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Kevin Garnett will miss return to Garden

The Nets’ Kevin Garnett will miss his fourth straight game Friday.david zalubowski/associated press

Kevin Garnett will not face his former team Friday at TD Garden, as the Brooklyn Nets forward didn’t travel with his team to Boston because of back spasms.

It will mark the fourth straight game the 37-year-old Garnett has missed.

“It is tough for him,” his teammate and fellow former Celtic Paul Pierce told the Brooklyn media Wednesday.

“We had a chance to see him get out on the court and do some extra stuff [on Wednesday before beating Memphis]. But he is a competitor. He hates to sit out. The good thing is we need him to get his rest so he can come back full strength.”


Rookie Mason Plumlee has been starting in place of Garnett, who missed one game in November with a sprained ankle and has sat out in several others to rest, as the team wants him ready for the postseason.

As of Thursday, the Nets (30-29) were in sixth place in the Eastern Conference standings, having won four straight and five of their last six.

In an up-and-down and injury-plagued season, Garnett has struggled to find his form, averaging career-lows in points (6.7) and rebounds (6.7).

Garnett made an emotional return to Boston Jan. 26, when he and Pierce came back to TD Garden for the first time since they were traded last summer.

Both players were honored with video tributes and long standing ovations.

Garnett played for six seasons in Boston and won a title with the Celtics in 2008.

Friday will also mark the return of Jason Collins, the former Celtics center who was traded to Washington in 2013.

Collins joined the Nets this season, becoming the first openly gay player in one of America’s major sports leagues. He also signed a second 10-day contract with the Nets.

Because Collins played with Garnett and Pierce, he said he believes “a lot of those emotions will still be there” Friday night.


“But it’s good that [Pierce and Garnett] already have made the trip there. I, too, being a former Celtic, I’m looking forward to going back and seeing a bunch of people there,’’ Collins said. “So it’ll be one of those things where you really have to focus on the game when the ball gets tipped up in the air.”

One-of-a-kind gift

After the Celtics’ loss Wednesday, Rajon Rondo signed the sneakers he wore during the game and made sure they were delivered to 12-year-old Louis Corbett.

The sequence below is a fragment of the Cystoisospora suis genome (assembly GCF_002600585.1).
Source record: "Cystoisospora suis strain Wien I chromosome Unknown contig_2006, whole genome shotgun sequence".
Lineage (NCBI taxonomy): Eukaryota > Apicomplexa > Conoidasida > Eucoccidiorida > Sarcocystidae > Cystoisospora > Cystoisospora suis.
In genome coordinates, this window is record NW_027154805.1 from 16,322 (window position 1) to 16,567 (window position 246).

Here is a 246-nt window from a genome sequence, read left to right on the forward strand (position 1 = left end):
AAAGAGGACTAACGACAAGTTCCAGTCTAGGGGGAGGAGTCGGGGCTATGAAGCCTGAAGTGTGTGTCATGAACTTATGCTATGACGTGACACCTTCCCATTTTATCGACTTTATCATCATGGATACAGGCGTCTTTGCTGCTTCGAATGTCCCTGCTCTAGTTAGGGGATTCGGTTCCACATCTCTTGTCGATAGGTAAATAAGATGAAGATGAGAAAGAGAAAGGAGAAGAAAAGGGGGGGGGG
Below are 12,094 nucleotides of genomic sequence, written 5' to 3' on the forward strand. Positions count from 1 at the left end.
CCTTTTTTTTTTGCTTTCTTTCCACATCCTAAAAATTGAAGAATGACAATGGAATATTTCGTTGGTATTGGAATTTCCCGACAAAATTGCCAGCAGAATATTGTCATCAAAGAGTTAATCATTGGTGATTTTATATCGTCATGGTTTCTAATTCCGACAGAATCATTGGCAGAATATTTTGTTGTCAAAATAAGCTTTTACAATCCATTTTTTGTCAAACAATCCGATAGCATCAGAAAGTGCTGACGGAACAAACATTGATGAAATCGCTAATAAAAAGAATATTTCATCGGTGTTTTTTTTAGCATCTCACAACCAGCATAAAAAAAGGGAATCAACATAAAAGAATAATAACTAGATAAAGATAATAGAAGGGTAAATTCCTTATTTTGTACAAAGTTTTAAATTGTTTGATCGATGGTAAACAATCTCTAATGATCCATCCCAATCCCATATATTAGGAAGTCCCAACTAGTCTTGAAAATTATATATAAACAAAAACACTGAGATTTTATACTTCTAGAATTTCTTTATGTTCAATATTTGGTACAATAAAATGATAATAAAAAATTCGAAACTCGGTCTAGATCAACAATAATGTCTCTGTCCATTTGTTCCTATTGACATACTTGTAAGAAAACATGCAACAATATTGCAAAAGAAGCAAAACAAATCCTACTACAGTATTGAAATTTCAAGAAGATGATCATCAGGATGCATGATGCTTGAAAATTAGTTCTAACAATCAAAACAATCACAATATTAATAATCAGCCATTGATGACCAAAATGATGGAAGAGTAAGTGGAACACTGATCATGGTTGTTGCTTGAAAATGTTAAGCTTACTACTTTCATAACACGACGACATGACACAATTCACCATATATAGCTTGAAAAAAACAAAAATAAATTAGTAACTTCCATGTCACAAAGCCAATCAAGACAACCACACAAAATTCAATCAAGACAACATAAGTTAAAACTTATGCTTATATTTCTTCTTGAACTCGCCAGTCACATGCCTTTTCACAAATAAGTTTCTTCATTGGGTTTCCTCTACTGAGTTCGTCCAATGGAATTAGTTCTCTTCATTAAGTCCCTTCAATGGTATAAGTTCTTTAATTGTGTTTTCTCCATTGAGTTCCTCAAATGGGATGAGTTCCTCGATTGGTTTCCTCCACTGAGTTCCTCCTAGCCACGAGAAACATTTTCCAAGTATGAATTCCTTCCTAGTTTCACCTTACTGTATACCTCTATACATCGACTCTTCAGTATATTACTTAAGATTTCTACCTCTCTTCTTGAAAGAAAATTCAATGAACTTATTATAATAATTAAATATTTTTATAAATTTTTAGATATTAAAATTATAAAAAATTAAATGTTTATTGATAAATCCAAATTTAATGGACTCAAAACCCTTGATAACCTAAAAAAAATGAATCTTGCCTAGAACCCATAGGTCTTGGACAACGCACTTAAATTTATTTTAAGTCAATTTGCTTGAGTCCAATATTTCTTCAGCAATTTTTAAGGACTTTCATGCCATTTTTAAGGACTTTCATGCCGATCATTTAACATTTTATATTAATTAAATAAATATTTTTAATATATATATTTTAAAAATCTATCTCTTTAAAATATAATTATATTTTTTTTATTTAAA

Receiving such a gift from his favorite player capped off a one-of-a-kind night for Corbett, who had come all the way from New Zealand to see the Celtics play.

With help from Warren Casey, the CEO of a Boston-based software firm, and from Corinne Grousbeck, wife of Celtics co-owner Wyc Grousbeck, the team helped fund a trip for Corbett and family members after learning he has a rare degenerative eye disease that is causing him to lose his eyesight.

Corbett had created a “visual bucket list” of things he’d like to see before his sight is gone, including the Grand Canyon, Empire State Building, and Niagara Falls.

But at the very top was his wish to see the Celtics, his favorite team, in person.

The Celtics gave Corbett the VIP treatment. He met with Rondo, other players and Celtics coach Brad Stevens before the game. He also sat courtside and was honored during an early timeout.


“It was very exciting to meet him,” Rondo said. “What he’s going through, he still has a smile on his face. He’s very humble. Because we all do what we love to do for a living and you never know, at any moment, it could be taken from you. You just try not to take anything for granted.”

Like Rondo, Jeff Green also gave Corbett a pair of game-worn sneakers.

“We can get down over the little things and then you have a kid who is about to have a surgery in a couple of weeks who is going to be blind and right now he is enjoying one day at a time,” Green said. “Sometimes it puts life in perspective.”

Stevens said he wished his team had played better for Corbett, but he was proud of the Celtics for stepping up to help give him a special night.

“I just think it’s the way we should be. It’s the way an organization should be. You should give back to community,” said Stevens. “I don’t know that you should necessarily be applauded for it. I think you should just do it. Stories like that are uplifting to all of us, and I hope that he had a great night even though we didn’t play well.”

Baxter Holmes can be reached at baxter.holmes@globe.com. Follow him on Twitter @BaxterHolmes.